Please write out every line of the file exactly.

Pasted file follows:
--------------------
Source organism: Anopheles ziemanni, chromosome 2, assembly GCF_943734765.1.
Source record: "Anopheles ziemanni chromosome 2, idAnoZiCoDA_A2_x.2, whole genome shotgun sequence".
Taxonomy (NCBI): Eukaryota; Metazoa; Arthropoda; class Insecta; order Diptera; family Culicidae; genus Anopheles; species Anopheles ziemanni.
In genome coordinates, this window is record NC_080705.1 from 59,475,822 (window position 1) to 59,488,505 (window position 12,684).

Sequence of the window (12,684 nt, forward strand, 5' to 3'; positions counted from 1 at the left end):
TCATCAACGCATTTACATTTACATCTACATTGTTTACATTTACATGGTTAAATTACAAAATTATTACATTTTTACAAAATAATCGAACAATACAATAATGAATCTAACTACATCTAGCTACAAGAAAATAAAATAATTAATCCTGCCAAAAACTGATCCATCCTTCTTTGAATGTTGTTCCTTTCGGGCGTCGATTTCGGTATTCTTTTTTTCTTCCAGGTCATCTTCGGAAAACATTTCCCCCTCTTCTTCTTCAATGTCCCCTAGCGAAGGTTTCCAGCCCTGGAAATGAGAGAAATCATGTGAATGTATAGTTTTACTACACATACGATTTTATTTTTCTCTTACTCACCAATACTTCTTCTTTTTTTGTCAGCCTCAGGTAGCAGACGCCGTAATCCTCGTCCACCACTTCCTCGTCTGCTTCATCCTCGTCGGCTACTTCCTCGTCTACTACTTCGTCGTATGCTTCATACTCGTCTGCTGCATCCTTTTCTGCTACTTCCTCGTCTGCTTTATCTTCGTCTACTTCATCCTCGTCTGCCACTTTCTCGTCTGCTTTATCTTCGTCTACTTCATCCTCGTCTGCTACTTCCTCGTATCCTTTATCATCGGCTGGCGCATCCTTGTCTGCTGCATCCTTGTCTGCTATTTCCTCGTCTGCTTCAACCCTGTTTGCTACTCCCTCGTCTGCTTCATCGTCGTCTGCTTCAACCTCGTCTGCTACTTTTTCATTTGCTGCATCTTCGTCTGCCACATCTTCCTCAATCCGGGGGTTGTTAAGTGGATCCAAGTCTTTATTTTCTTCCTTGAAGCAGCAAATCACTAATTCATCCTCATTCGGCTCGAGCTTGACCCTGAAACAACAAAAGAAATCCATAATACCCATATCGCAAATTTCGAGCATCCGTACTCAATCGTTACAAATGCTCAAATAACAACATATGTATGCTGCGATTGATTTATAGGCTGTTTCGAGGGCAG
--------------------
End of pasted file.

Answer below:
Source organism: Anopheles ziemanni, chromosome 2, assembly GCF_943734765.1.
Source record: "Anopheles ziemanni chromosome 2, idAnoZiCoDA_A2_x.2, whole genome shotgun sequence".
Taxonomy (NCBI): Eukaryota; Metazoa; Arthropoda; class Insecta; order Diptera; family Culicidae; genus Anopheles; species Anopheles ziemanni.
In genome coordinates, this window is record NC_080705.1 from 59,475,822 (window position 1) to 59,488,505 (window position 12,684).

Sequence of the window (12,684 nt, forward strand, 5' to 3'; positions counted from 1 at the left end):
TCATCAACGCATTTACATTTACATCTACATTGTTTACATTTACATGGTTAAATTACAAAATTATTACATTTTTACAAAATAATCGAACAATACAATAATGAATCTAACTACATCTAGCTACAAGAAAATAAAATAATTAATCCTGCCAAAAACTGATCCATCCTTCTTTGAATGTTGTTCCTTTCGGGCGTCGATTTCGGTATTCTTTTTTTCTTCCAGGTCATCTTCGGAAAACATTTCCCCCTCTTCTTCTTCAATGTCCCCTAGCGAAGGTTTCCAGCCCTGGAAATGAGAGAAATCATGTGAATGTATAGTTTTACTACACATACGATTTTATTTTTCTCTTACTCACCAATACTTCTTCTTTTTTTGTCAGCCTCAGGTAGCAGACGCCGTAATCCTCGTCCACCACTTCCTCGTCTGCTTCATCCTCGTCGGCTACTTCCTCGTCTACTACTTCGTCGTATGCTTCATACTCGTCTGCTGCATCCTTTTCTGCTACTTCCTCGTCTGCTTTATCTTCGTCTACTTCATCCTCGTCTGCCACTTTCTCGTCTGCTTTATCTTCGTCTACTTCATCCTCGTCTGCTACTTCCTCGTATCCTTTATCATCGGCTGGCGCATCCTTGTCTGCTGCATCCTTGTCTGCTATTTCCTCGTCTGCTTCAACCCTGTTTGCTACTCCCTCGTCTGCTTCATCGTCGTCTGCTTCAACCTCGTCTGCTACTTTTTCATTTGCTGCATCTTCGTCTGCCACATCTTCCTCAATCCGGGGGTTGTTAAGTGGATCCAAGTCTTTATTTTCTTCCTTGAAGCAGCAAATCACTAATTCATCCTCATTCGGCTCGAGCTTGACCCTGAAACAACAAAAGAAATCCATAATACCCATATCGCAAATTTCGAGCATCCGTACTCAATCGTTACAAATGCTCAAATAACAACATATGTATGCTGCGATTGATTTATAGGCTGTTTCGAGGGCAG